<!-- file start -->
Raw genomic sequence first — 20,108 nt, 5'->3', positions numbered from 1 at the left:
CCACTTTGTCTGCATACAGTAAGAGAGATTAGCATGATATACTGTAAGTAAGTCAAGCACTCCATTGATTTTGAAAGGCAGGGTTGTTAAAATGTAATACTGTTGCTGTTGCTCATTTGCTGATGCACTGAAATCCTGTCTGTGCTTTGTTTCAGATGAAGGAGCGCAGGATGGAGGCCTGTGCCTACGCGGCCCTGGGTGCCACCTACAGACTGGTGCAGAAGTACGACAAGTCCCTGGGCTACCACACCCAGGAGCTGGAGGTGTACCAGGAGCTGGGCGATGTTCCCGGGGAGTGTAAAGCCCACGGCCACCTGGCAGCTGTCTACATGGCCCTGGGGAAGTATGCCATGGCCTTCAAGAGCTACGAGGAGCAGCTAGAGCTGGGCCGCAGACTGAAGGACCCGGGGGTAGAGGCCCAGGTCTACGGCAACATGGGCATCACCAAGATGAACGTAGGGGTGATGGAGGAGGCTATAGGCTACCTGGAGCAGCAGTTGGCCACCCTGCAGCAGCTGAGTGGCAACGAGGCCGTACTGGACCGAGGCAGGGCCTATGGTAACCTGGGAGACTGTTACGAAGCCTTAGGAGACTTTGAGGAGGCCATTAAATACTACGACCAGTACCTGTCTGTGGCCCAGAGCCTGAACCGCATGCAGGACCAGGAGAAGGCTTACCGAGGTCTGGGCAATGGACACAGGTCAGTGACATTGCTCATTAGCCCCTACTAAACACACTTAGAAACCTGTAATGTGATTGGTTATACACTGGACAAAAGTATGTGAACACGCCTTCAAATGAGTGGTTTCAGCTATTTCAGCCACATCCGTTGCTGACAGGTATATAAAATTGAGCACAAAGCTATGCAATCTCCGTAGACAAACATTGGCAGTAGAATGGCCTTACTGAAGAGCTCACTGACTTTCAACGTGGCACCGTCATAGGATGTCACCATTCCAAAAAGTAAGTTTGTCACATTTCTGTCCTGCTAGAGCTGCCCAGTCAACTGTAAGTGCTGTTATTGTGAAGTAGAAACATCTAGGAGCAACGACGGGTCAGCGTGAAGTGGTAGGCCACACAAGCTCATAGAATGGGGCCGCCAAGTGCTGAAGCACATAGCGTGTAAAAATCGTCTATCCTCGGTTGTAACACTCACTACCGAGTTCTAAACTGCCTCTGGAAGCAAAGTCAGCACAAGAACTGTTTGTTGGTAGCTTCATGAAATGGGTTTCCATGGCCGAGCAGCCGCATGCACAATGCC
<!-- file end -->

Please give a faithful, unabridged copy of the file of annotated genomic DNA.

Raw genomic sequence first — 20,108 nt, 5'->3', positions numbered from 1 at the left:
CCACTTTGTCTGCATACAGTAAGAGAGATTAGCATGATATACTGTAAGTAAGTCAAGCACTCCATTGATTTTGAAAGGCAGGGTTGTTAAAATGTAATACTGTTGCTGTTGCTCATTTGCTGATGCACTGAAATCCTGTCTGTGCTTTGTTTCAGATGAAGGAGCGCAGGATGGAGGCCTGTGCCTACGCGGCCCTGGGTGCCACCTACAGACTGGTGCAGAAGTACGACAAGTCCCTGGGCTACCACACCCAGGAGCTGGAGGTGTACCAGGAGCTGGGCGATGTTCCCGGGGAGTGTAAAGCCCACGGCCACCTGGCAGCTGTCTACATGGCCCTGGGGAAGTATGCCATGGCCTTCAAGAGCTACGAGGAGCAGCTAGAGCTGGGCCGCAGACTGAAGGACCCGGGGGTAGAGGCCCAGGTCTACGGCAACATGGGCATCACCAAGATGAACGTAGGGGTGATGGAGGAGGCTATAGGCTACCTGGAGCAGCAGTTGGCCACCCTGCAGCAGCTGAGTGGCAACGAGGCCGTACTGGACCGAGGCAGGGCCTATGGTAACCTGGGAGACTGTTACGAAGCCTTAGGAGACTTTGAGGAGGCCATTAAATACTACGACCAGTACCTGTCTGTGGCCCAGAGCCTGAACCGCATGCAGGACCAGGAGAAGGCTTACCGAGGTCTGGGCAATGGACACAGGTCAGTGACATTGCTCATTAGCCCCTACTAAACACACTTAGAAACCTGTAATGTGATTGGTTATACACTGGACAAAAGTATGTGAACACGCCTTCAAATGAGTGGTTTCAGCTATTTCAGCCACATCCGTTGCTGACAGGTATATAAAATTGAGCACAAAGCTATGCAATCTCCGTAGACAAACATTGGCAGTAGAATGGCCTTACTGAAGAGCTCACTGACTTTCAACGTGGCACCGTCATAGGATGTCACCATTCCAAAAAGTAAGTTTGTCACATTTCTGTCCTGCTAGAGCTGCCCAGTCAACTGTAAGTGCTGTTATTGTGAAGTAGAAACATCTAGGAGCAACGACGGGTCAGCGTGAAGTGGTAGGCCACACAAGCTCATAGAATGGGGCCGCCAAGTGCTGAAGCACATAGCGTGTAAAAATCGTCTATCCTCGGTTGTAACACTCACTACCGAGTTCTAAACTGCCTCTGGAAGCAAAGTCAGCACAAGAACTGTTTGTTGGTAGCTTCATGAAATGGGTTTCCATGGCCGAGCAGCCGCATGCACAATGCC